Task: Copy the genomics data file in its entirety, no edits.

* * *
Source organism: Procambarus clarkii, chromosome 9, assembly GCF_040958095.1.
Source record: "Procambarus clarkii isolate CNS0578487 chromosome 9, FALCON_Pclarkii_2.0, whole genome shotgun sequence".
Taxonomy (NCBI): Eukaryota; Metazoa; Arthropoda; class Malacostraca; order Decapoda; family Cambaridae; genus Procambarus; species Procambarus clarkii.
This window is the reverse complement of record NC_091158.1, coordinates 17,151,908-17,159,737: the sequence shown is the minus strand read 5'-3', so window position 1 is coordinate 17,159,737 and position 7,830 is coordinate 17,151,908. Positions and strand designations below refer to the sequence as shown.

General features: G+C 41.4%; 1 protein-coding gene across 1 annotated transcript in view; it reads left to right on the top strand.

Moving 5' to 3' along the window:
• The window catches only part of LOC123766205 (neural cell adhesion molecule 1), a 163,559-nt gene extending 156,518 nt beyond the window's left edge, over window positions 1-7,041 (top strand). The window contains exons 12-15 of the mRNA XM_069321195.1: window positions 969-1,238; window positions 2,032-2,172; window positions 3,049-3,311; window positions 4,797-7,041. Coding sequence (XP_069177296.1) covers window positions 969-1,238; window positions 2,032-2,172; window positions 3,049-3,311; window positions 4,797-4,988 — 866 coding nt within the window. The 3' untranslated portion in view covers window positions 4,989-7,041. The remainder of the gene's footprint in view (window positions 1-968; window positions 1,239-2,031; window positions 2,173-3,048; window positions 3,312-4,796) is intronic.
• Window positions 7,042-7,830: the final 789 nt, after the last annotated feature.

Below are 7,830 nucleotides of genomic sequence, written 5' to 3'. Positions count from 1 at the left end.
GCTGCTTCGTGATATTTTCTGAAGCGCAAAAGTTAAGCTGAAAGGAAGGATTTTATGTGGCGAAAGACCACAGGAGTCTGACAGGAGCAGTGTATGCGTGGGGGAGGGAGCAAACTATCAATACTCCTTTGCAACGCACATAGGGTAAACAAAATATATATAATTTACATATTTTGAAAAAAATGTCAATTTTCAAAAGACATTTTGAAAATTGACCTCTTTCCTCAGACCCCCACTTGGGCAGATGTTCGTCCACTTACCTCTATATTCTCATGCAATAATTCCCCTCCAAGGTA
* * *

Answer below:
Source organism: Procambarus clarkii, chromosome 9, assembly GCF_040958095.1.
Source record: "Procambarus clarkii isolate CNS0578487 chromosome 9, FALCON_Pclarkii_2.0, whole genome shotgun sequence".
Taxonomy (NCBI): Eukaryota; Metazoa; Arthropoda; class Malacostraca; order Decapoda; family Cambaridae; genus Procambarus; species Procambarus clarkii.
This window is the reverse complement of record NC_091158.1, coordinates 17,151,908-17,159,737: the sequence shown is the minus strand read 5'-3', so window position 1 is coordinate 17,159,737 and position 7,830 is coordinate 17,151,908. Positions and strand designations below refer to the sequence as shown.

General features: G+C 41.4%; 1 protein-coding gene across 1 annotated transcript in view; it reads left to right on the top strand.

Moving 5' to 3' along the window:
• The window catches only part of LOC123766205 (neural cell adhesion molecule 1), a 163,559-nt gene extending 156,518 nt beyond the window's left edge, over window positions 1-7,041 (top strand). The window contains exons 12-15 of the mRNA XM_069321195.1: window positions 969-1,238; window positions 2,032-2,172; window positions 3,049-3,311; window positions 4,797-7,041. Coding sequence (XP_069177296.1) covers window positions 969-1,238; window positions 2,032-2,172; window positions 3,049-3,311; window positions 4,797-4,988 — 866 coding nt within the window. The 3' untranslated portion in view covers window positions 4,989-7,041. The remainder of the gene's footprint in view (window positions 1-968; window positions 1,239-2,031; window positions 2,173-3,048; window positions 3,312-4,796) is intronic.
• Window positions 7,042-7,830: the final 789 nt, after the last annotated feature.

Below are 7,830 nucleotides of genomic sequence, written 5' to 3'. Positions count from 1 at the left end.
GCTGCTTCGTGATATTTTCTGAAGCGCAAAAGTTAAGCTGAAAGGAAGGATTTTATGTGGCGAAAGACCACAGGAGTCTGACAGGAGCAGTGTATGCGTGGGGGAGGGAGCAAACTATCAATACTCCTTTGCAACGCACATAGGGTAAACAAAATATATATAATTTACATATTTTGAAAAAAATGTCAATTTTCAAAAGACATTTTGAAAATTGACCTCTTTCCTCAGACCCCCACTTGGGCAGATGTTCGTCCACTTACCTCTATATTCTCATGCAATAATTCCCCTCCAAGGTA